Each time a new Pi comes out, I usually publish some power consumption figures, mainly for those people who want to estimate battery durations. So my tests are quite simple.
With just an HDMI screen and a USB keyboard/mouse dongle connected, the Pi current usage was measured using my non-invasive UNI-T clamp meter and a slightly mutilated Anker USB-C lead (to be able to clamp round just the red +ve wire I have to open it up) connected to the Tronsmart 3A power supply I’ve been happily using with my Pi4B. In the past I’ve used my e-Meter AND this clamp meter with a bench PSU and all the readings have agreed closely with each other. This time, rather than destroy TWO USB-C cables I went with just the clamp meter.
Input voltage was 4.965V. When powered down, the Pi4B uses 0.069 Amps.
After zeroing the clamp meter, then clamping around the red wire, current was measured whilst performing four different activities on the latest Raspbian Buster distro…
- Loading LXDE (
- Watching a 1080p video on the µSD card with omxplayer
- Shooting 1080p video with a Pi camera 1 (but not recording to µSD card)
The camera module is unplugged for all but the shooting video test. The Pi4B was not connected to wifi, and no bluetooth devices were paired or in use.
Understanding the Limitations
It’s important to understand the limitations of any equipment, tests and results. The UNI-T clamp meter reads to 3 decimal places of an Amp, but it won’t give a true picture of peak instantaneous current e.g. on power-up of the ARM cores from idle. This matters only when selecting a PSU to run your Pi (you already have the official recommendations of a 3.0 Amp PSU for that). What we’re interested in is power usage over time, so you can work out what size battery pack or solar panel you will need for portable applications.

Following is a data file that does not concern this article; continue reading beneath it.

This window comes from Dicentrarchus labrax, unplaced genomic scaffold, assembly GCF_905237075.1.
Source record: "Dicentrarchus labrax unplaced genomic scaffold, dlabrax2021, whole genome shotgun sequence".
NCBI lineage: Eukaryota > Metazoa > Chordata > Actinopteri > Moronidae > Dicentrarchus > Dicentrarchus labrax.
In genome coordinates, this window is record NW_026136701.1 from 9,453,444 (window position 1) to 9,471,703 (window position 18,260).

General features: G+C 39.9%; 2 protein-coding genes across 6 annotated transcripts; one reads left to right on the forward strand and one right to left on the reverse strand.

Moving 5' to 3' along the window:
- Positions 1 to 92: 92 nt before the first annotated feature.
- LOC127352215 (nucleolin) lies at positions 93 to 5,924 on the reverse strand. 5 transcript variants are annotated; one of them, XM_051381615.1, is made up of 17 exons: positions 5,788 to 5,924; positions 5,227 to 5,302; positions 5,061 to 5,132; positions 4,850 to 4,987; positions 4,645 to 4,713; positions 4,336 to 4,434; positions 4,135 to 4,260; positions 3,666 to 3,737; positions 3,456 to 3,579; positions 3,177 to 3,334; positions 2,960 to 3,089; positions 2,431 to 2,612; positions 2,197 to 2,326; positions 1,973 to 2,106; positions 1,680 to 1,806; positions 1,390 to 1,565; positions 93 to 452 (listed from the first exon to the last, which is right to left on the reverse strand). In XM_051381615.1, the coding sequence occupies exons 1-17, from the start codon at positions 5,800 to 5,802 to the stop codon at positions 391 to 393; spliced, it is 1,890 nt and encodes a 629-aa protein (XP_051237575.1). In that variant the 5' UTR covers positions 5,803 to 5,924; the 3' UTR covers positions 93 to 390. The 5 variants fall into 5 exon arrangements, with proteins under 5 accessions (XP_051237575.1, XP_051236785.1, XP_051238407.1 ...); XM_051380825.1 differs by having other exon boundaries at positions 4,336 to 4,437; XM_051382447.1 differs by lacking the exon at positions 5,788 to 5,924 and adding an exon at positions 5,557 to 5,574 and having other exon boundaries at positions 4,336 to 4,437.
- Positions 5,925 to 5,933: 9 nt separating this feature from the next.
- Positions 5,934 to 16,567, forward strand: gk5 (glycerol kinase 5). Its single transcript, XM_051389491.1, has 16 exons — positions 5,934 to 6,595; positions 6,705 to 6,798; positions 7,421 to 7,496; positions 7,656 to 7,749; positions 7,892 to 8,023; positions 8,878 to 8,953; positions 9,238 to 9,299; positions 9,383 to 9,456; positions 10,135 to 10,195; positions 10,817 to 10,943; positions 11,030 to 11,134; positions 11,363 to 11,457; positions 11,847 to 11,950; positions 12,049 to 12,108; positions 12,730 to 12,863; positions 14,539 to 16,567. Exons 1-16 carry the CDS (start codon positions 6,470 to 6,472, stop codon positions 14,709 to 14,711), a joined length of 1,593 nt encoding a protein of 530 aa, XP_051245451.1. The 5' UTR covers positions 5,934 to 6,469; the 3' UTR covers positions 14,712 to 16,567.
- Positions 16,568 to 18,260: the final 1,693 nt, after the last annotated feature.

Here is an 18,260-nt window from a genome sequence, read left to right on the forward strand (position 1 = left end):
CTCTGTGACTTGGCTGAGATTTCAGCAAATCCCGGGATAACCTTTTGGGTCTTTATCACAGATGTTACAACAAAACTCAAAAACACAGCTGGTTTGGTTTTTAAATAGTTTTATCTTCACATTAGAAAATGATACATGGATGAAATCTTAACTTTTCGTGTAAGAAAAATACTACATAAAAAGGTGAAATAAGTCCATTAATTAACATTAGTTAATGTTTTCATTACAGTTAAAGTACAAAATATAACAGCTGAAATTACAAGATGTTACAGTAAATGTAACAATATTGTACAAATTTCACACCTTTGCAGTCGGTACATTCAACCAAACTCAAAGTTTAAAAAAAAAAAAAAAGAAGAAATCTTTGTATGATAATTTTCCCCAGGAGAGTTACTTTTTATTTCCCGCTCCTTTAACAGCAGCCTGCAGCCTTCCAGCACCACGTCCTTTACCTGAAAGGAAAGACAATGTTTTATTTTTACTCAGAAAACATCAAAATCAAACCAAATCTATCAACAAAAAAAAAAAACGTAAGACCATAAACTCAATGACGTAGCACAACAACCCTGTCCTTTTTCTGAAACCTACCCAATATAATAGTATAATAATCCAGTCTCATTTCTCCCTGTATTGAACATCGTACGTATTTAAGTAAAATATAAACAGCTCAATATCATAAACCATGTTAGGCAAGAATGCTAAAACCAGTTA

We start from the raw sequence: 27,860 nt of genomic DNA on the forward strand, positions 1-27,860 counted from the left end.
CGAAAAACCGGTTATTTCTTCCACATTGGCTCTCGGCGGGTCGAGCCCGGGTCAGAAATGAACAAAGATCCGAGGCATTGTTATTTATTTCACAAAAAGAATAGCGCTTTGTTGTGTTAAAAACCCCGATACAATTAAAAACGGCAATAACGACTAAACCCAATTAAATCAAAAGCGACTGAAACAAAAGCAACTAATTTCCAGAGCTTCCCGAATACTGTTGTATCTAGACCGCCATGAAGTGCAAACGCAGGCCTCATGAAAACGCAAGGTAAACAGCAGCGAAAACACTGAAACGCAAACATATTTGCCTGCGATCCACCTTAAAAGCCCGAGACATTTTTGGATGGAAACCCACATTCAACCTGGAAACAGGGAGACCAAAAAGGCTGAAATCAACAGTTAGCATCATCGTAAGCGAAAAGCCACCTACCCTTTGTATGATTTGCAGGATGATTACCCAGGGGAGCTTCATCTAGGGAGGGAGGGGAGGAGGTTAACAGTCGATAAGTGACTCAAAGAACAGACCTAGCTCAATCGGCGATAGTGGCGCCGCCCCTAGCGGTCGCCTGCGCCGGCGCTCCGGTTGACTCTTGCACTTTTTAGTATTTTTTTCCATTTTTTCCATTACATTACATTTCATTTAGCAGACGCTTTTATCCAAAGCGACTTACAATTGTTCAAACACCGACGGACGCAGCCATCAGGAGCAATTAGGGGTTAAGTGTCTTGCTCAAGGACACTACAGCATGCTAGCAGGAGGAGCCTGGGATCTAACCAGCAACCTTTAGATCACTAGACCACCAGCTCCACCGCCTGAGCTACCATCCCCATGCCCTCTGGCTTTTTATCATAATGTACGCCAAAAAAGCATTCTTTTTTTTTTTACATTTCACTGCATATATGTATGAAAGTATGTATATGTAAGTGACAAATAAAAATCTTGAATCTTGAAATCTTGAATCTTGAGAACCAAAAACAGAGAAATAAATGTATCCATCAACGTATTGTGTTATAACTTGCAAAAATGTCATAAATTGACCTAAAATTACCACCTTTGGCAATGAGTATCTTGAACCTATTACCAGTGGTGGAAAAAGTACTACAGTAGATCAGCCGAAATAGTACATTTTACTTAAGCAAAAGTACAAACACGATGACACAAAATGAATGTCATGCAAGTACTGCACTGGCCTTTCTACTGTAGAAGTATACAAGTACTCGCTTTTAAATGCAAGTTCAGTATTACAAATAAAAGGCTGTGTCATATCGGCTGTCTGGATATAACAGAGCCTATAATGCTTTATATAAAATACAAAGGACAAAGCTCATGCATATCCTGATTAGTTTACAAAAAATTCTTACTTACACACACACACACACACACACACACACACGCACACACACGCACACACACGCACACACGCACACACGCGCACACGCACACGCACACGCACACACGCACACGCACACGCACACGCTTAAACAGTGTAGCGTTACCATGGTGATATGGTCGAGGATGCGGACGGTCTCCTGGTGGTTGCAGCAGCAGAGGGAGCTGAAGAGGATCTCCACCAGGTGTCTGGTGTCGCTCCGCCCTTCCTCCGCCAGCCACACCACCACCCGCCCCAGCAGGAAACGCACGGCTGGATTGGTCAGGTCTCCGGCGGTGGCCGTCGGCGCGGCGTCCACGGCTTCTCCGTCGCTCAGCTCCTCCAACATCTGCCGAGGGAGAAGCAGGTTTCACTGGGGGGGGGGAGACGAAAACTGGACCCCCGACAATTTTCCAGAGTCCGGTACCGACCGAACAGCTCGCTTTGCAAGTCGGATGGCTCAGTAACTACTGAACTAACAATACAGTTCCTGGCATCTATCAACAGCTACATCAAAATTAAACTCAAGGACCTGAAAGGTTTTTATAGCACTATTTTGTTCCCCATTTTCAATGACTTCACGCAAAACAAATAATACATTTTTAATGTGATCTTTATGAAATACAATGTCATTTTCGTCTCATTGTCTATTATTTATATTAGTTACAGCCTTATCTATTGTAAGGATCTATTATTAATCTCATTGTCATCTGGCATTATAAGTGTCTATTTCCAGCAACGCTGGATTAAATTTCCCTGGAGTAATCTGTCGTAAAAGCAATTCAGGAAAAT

The Pi4B has a new, more powerful, processor and GPU. It also has a higher specification for the power supply. It’s now 3A up from 2.5A for the 3B+. So it would be reasonable to expect readings a bit higher than those we get for previous generations of Pi.
- The Pi4B uses 575 mA (2.85 Watts) at idle, both in LXDE and in the command line. This is 175 mA more than the Pi3B+
- Loading LXDE is pretty fast and it peaked at 885 mA. This compares with 690 mA for the 3B+, but is faster on the 4B.
- Watching 1080p video took 600 mA which was only 25 mA above idle. This is an interesting result because the ‘jump’ is less than previous generations of Pi, which required 60-100 mA greater than idle current. It could be something to do with the more compact silicon or the VC6. It could be an error, but I measured it several times and it was consistent, so I’m inclined to trust it.
- Shooting video also exhibited a similar pattern, so I think this is something to do with the new silicon. The Pi4B used 640 mA (65 mA more than idle) to display 1080p video. The Pi3B+ only uses 520 mA to display 1080p video, but that’s 120 mA more than at idle. So, again, the difference is less on the Pi4B but it’s not a free lunch because the baseline level is 175 mA higher to begin with.
Pi4B is more powerful than previous generations of Pi and uses more power as a result (you didn’t see that coming did you?)
It probably isn’t the best choice of device for small, battery-powered, portable applications, but since it’s being pitched as a desktop replacement, that’s also not terribly surprising. At idle it uses about 2.85 Watts. When being thrashed it will use a lot more. Unless you REALLY need the extra processing ‘Oomph’ of Pi4, you’d be better off with a Zero W or a Pi3A+ for portable low-power applications.
But, plugged into the wall and sitting on my desk the Pi4B is a fantastic little beastie!
N.B. These simple tests do not consider multi-core CPU operation.